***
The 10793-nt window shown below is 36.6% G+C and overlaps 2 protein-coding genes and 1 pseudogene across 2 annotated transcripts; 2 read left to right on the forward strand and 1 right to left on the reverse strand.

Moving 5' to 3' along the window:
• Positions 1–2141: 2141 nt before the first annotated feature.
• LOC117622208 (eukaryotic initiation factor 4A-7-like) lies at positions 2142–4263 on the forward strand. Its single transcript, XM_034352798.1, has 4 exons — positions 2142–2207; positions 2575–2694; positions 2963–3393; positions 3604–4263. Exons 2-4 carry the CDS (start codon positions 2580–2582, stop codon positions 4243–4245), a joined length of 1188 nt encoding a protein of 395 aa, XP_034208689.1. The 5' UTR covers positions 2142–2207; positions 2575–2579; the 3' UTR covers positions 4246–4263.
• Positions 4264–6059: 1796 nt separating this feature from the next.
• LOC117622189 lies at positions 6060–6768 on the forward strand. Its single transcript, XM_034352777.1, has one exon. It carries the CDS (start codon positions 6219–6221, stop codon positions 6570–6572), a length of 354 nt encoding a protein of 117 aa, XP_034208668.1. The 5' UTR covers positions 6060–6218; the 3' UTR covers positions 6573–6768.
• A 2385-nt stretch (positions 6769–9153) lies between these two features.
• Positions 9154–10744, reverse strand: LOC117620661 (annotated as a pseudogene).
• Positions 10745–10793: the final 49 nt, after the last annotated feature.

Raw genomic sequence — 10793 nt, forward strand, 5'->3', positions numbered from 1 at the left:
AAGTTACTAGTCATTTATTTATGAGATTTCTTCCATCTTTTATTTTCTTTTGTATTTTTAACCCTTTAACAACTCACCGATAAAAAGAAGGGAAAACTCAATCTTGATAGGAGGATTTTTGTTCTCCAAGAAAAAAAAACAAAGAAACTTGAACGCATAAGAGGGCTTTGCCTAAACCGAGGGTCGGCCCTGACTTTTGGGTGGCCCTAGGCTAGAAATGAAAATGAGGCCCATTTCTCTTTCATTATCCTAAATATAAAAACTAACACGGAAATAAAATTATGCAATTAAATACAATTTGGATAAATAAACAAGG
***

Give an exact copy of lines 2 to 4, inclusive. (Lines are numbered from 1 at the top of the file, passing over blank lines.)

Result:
Moving 5' to 3' along the window:
• Positions 1–2141: 2141 nt before the first annotated feature.
• LOC117622208 (eukaryotic initiation factor 4A-7-like) lies at positions 2142–4263 on the forward strand. Its single transcript, XM_034352798.1, has 4 exons — positions 2142–2207; positions 2575–2694; positions 2963–3393; positions 3604–4263. Exons 2-4 carry the CDS (start codon positions 2580–2582, stop codon positions 4243–4245), a joined length of 1188 nt encoding a protein of 395 aa, XP_034208689.1. The 5' UTR covers positions 2142–2207; positions 2575–2579; the 3' UTR covers positions 4246–4263.